Peace! Peace! God of our fathers, grant us peace!
Peace in our hearts – at thine altars, peace.
Peace on the red waters and their blighted shores -
Peace for the leaguered city and the boats
That watch and bleed around them and within -
Peace for the homeless and the fatherless;
For the captive on his weary way
And the rude crowd who jeer his helplessness;
For them that suffer – them that do this wrong -
Sinning and sinned against – O! God, for all,
For a distracted, lorn and bleeding land.
Speed the glad tidings – Give us, give us peace.



Publication:Colne and Nelson Guardian

Published in:Colne


Keywords:peace, religion, war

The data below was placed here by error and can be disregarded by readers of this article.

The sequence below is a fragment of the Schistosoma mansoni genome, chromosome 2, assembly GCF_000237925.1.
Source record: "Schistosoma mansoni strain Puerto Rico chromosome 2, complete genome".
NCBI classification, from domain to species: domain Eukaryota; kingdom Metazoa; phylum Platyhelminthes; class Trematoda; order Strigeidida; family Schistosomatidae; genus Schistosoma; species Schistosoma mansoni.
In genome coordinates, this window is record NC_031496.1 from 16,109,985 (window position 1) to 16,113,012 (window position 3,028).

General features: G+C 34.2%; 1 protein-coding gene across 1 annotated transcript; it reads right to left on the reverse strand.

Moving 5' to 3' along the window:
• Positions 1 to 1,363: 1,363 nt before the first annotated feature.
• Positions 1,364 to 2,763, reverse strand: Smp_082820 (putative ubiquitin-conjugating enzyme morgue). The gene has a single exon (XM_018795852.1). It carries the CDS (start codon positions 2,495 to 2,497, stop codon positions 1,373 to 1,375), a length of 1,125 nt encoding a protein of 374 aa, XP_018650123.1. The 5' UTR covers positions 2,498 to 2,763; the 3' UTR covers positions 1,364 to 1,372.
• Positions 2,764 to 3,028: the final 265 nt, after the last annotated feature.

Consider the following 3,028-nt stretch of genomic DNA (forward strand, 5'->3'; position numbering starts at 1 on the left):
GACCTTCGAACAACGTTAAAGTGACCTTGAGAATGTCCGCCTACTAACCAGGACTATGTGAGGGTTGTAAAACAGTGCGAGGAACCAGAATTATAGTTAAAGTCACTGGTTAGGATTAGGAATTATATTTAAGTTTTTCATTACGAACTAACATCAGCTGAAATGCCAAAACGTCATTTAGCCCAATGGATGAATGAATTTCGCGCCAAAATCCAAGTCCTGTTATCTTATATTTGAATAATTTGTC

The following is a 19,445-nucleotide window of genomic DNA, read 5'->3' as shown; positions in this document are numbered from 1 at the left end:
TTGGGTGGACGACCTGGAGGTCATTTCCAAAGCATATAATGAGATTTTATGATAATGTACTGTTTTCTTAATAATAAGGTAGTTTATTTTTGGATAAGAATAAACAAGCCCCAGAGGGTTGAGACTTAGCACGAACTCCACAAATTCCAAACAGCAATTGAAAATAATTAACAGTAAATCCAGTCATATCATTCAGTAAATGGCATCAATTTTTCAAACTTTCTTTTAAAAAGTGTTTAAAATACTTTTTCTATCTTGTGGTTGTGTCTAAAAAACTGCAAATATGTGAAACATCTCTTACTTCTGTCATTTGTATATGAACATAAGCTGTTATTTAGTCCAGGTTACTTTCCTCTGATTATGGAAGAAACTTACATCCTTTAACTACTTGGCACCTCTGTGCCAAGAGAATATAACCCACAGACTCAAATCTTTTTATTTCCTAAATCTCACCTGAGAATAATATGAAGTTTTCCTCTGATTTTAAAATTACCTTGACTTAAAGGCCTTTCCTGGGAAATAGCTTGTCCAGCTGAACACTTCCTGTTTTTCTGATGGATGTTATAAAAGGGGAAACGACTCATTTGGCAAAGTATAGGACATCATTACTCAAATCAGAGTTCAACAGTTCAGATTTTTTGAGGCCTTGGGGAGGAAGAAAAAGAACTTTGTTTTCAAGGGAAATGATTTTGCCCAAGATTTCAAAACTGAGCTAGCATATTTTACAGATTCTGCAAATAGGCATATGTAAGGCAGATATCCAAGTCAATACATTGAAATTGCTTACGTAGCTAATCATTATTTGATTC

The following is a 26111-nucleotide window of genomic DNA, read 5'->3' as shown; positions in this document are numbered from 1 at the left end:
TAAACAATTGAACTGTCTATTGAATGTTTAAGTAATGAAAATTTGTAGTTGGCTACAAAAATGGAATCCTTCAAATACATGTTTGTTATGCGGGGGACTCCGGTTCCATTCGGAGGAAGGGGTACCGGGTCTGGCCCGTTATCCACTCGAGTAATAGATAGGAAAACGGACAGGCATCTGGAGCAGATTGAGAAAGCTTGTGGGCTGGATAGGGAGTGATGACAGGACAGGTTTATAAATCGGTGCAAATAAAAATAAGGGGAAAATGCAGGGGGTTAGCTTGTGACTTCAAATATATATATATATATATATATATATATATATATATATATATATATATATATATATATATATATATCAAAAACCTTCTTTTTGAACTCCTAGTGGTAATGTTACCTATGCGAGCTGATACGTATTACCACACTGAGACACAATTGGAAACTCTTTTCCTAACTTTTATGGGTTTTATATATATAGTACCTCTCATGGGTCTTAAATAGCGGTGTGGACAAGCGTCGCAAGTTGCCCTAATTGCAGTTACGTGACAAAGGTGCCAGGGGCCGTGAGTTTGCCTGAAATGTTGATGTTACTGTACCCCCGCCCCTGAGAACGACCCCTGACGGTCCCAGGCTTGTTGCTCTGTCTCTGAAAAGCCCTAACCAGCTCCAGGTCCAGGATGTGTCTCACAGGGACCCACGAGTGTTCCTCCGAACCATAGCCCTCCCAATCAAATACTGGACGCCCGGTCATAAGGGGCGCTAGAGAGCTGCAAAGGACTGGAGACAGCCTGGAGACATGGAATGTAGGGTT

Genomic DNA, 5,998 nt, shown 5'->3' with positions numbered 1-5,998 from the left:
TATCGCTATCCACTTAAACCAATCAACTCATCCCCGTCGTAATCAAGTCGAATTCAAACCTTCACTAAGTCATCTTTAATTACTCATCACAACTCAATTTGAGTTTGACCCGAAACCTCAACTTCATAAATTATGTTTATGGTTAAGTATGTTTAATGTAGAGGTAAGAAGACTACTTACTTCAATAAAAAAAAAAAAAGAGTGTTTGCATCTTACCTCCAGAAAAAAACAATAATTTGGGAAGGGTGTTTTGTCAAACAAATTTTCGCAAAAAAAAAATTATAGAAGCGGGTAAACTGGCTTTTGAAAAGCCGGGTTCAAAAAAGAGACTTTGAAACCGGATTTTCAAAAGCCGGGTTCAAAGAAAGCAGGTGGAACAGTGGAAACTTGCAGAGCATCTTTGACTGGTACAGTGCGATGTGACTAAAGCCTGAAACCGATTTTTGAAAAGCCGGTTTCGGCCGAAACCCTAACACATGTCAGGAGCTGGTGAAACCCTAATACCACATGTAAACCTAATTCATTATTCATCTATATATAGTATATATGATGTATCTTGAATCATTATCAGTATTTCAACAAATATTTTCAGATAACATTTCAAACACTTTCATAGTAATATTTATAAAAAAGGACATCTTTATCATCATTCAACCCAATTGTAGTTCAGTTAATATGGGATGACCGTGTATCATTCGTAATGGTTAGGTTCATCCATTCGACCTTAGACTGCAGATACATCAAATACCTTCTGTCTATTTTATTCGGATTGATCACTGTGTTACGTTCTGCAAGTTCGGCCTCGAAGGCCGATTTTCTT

This untitled and anonymous poem discovered by Maggie Simms of the University of the Third Age calls for peace in the face of devastating conflict. Although it does not specify the war that it describes its publication date and the context of its placing in a Lancashire cotton town newspaper strongly suggest that it refers to the American Civil War. The poem is emphatic in its pacifist stance and the anaphoric repetition of the term ‘peace’ at the beginning of the first four lines combines with the religious language and imagery to make this an impassioned call. It was certainly the case that the American war was by this time the bloodiest in history, and that it had dragged on longer than most commentators had predicted. The poem does not mention the economic cost to Britain or the Lancashire region of the war, but nor does it mention the issue of slavery at its heart. – SR